How To Make (Almost) Anything - Embedded Programming

Massachusetts Institute of Technology
MAS 863 How To Make (Almost) Anything | Fall 2011

Vernelle Noel -  | 



Week 1 - Final Design Proposal

Week 2 - Make Press Fit Kit

Week 3 : Make FabISP in-circuit programmer

Week 4.1 : Make Something BIG

Week 4.2 : Final Project Review

Week 5 : Molding & Casting

Week 6 : Embedded programming

Week 7 : 3D scanning and printing

Week 8 : Input devices

Week 9 : Output devices

Week 10: Machine design & Final Project Revisted

Week 11: Networking and communications

Week 12: Final presentation

Helpful list of programs

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"Embedded Programming"

This week our assignment was "Embedded Programming," to (at least) add a button and LED (with current-limiting resistor) to the echo hello-world board, check the design rules, and make it.

This week I learned Eagle, which I found to be intuitive. Great tutorial and explanation.

My main notes from the tutorial are as follows:

The ISP Header is how we program the microprocessor. The FTDI Header is how you communicate with the PCB Board. The Microprocessor (in this case, the ATTiny 44) is the brain. We will be using a 20MHz resonator which speeds up the clock for the ATTiny so that it can do operations faster.

Some important commands to remember from Eagle are:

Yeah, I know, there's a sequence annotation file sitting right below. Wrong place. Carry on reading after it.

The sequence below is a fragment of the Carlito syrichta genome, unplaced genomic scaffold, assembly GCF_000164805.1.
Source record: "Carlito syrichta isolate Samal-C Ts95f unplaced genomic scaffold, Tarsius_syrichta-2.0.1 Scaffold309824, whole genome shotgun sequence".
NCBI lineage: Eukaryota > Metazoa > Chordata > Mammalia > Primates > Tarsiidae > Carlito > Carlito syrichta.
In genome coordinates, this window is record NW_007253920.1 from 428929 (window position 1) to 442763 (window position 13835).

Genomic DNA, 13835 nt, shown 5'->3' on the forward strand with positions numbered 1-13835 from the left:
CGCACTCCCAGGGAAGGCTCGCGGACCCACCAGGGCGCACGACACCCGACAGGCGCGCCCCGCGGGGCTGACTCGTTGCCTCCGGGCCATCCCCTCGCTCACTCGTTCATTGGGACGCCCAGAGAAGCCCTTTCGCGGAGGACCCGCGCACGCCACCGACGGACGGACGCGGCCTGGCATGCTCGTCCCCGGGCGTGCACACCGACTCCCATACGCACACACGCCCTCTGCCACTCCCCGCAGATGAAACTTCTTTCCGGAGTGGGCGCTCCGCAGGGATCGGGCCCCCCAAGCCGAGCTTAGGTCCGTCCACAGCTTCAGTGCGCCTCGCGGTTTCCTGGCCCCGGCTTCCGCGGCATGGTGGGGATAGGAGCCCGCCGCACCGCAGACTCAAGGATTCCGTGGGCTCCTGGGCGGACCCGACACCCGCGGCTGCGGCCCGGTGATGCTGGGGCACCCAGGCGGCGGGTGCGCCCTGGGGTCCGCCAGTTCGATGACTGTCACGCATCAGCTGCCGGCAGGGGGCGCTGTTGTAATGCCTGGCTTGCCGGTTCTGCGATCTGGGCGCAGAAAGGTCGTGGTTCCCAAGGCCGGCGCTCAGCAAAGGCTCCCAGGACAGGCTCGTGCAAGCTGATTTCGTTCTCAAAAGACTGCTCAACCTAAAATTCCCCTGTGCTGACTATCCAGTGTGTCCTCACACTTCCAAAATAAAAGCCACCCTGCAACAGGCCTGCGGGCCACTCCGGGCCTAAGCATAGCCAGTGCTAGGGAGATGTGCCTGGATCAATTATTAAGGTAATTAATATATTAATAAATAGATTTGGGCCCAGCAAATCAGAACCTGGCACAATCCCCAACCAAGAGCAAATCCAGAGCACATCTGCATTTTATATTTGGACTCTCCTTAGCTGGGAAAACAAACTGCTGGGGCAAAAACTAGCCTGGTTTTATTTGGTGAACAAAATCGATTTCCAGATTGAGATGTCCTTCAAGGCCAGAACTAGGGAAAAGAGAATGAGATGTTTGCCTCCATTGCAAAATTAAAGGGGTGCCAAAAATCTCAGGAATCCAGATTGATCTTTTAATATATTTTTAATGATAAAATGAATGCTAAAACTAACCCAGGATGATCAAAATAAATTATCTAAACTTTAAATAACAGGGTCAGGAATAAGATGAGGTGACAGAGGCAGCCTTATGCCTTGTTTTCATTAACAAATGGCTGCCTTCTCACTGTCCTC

NET - command to make logical connections in schematic

ROUTE - converts unrouted connections into routed wires

RIP - Changes routed wires into airwires.


ADD - to pull up the Library Dialogue and choose components.

LABEL - Attaches text labels to buses and nets

JUNCTIONS - Places a dot at intersecting nets

ERC (Electronic Rules Check) - This command is used to test schematics for electrical errors. It detects inconsistencies between the implicit power and supply pins in the schematic and the actual signal connections in the board.

DRC (Design Rules Check) - Checks design rules.

After designing my board, I exported the image (after removing certain layers) to a png file (monochrome), with a resolution of 1000 dpi.

This file would be used (Fab Module) for the milling of the board as seen in photos.

1. Board (Eagle)

2. Schematic (Eagle)

3. PNG of board

4. Code for LED to blink when pushed

5. Txt file to myself on procedure for uploading material to site

This week I was introduced to Arduino and Modkit. I am not a programmer, therefore the visual logic of Modkit excited me a lot!!! I will be using Modkit in the future. Thank you so much Ed for introducing this to us! Whew!

Adam Setapen for his Eagle tutorial.

Ed Baafi for his ModKit introduction.

Dan & Toni for your great "modela karma" as Toni would say.

Alan, Albert, and Marshall - it's always a great thing when you get to know your classmates a little better. ;-).

Brian Mayton for all your programming help. You are a great teacher.




Board I designed with a switch and an LED

Screenshot of the loaded png which makes the path and the rml for milling
After milling the first round, some traces were not as clean as they should be, so I ran it again. Adding .001mm to the previous depth I milled at, -0.10mm became -0.11mm.
Modela milling out the traces using 1/64" bit
Modela cutting outline of board using 1/32" bit
Board after it was milled and cleaned
My components to "stuff" (solder) unto my board

Board before soldering the FTDI Header.

Soldering complete... now to program the board. Remember SHINY IS GOOD!  

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